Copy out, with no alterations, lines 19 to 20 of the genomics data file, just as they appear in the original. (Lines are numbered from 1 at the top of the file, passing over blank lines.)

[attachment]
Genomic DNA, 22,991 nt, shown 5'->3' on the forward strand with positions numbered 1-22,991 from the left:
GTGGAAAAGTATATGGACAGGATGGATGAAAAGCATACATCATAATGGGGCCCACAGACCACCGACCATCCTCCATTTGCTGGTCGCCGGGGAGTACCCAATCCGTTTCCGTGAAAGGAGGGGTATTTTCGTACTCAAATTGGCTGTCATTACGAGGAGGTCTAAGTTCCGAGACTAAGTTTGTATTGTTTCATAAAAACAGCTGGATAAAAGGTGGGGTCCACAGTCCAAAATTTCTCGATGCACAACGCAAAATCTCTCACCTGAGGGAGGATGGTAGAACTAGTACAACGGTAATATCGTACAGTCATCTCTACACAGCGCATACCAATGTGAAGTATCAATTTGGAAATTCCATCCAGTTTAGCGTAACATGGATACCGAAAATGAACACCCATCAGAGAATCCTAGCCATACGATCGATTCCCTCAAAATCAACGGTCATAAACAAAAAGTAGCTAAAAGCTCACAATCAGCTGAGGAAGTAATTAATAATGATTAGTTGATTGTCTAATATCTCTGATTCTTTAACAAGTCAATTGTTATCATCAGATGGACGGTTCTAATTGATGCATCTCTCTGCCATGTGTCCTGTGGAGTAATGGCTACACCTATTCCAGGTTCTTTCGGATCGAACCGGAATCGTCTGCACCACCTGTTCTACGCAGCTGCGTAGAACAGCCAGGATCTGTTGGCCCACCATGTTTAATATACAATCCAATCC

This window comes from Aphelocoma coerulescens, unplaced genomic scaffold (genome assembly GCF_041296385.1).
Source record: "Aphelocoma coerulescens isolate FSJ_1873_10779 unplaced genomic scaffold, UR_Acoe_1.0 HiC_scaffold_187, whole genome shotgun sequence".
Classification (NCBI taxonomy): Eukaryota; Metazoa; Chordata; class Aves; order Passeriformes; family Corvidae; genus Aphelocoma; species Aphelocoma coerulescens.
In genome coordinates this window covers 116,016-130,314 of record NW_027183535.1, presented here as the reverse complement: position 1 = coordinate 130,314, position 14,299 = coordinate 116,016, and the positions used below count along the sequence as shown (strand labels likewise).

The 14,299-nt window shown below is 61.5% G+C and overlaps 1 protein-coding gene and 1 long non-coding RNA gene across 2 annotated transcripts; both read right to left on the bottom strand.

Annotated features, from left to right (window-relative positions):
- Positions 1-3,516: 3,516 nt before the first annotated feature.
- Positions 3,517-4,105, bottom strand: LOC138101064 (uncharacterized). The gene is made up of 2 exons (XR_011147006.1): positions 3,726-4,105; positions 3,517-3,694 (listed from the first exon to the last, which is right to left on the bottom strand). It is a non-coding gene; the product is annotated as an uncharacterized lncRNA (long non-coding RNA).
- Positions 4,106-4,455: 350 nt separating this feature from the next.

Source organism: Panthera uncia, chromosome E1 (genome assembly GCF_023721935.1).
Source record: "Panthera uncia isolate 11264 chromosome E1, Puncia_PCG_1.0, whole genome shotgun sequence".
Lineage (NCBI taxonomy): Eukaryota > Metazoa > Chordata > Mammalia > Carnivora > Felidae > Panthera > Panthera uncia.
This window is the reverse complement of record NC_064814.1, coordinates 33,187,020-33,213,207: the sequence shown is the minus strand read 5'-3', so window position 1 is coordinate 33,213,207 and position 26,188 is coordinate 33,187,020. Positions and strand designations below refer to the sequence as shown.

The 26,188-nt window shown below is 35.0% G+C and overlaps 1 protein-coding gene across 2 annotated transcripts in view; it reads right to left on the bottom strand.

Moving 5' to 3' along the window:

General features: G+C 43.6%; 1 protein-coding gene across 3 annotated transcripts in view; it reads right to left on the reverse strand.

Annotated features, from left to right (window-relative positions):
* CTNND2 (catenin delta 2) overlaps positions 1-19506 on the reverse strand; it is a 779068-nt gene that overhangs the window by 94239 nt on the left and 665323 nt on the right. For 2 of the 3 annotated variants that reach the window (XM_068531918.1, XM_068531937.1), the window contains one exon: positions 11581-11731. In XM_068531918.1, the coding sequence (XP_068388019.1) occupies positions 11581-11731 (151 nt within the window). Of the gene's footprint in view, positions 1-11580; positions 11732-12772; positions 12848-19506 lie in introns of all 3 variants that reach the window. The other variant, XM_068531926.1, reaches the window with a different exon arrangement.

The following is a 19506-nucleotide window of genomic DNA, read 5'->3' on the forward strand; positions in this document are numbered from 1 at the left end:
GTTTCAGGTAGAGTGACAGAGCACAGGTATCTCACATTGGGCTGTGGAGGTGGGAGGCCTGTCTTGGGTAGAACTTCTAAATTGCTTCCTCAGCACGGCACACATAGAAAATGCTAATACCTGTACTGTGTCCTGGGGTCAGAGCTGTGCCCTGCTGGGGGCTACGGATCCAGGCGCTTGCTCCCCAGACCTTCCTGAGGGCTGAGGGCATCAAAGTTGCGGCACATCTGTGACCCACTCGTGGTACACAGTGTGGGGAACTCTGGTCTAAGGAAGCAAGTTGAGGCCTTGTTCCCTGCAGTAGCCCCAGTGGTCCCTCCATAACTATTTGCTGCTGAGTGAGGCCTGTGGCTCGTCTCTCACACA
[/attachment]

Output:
Annotated features, from left to right (window-relative positions):
* CTNND2 (catenin delta 2) overlaps positions 1-19506 on the reverse strand; it is a 779068-nt gene that overhangs the window by 94239 nt on the left and 665323 nt on the right. For 2 of the 3 annotated variants that reach the window (XM_068531918.1, XM_068531937.1), the window contains one exon: positions 11581-11731. In XM_068531918.1, the coding sequence (XP_068388019.1) occupies positions 11581-11731 (151 nt within the window). Of the gene's footprint in view, positions 1-11580; positions 11732-12772; positions 12848-19506 lie in introns of all 3 variants that reach the window. The other variant, XM_068531926.1, reaches the window with a different exon arrangement.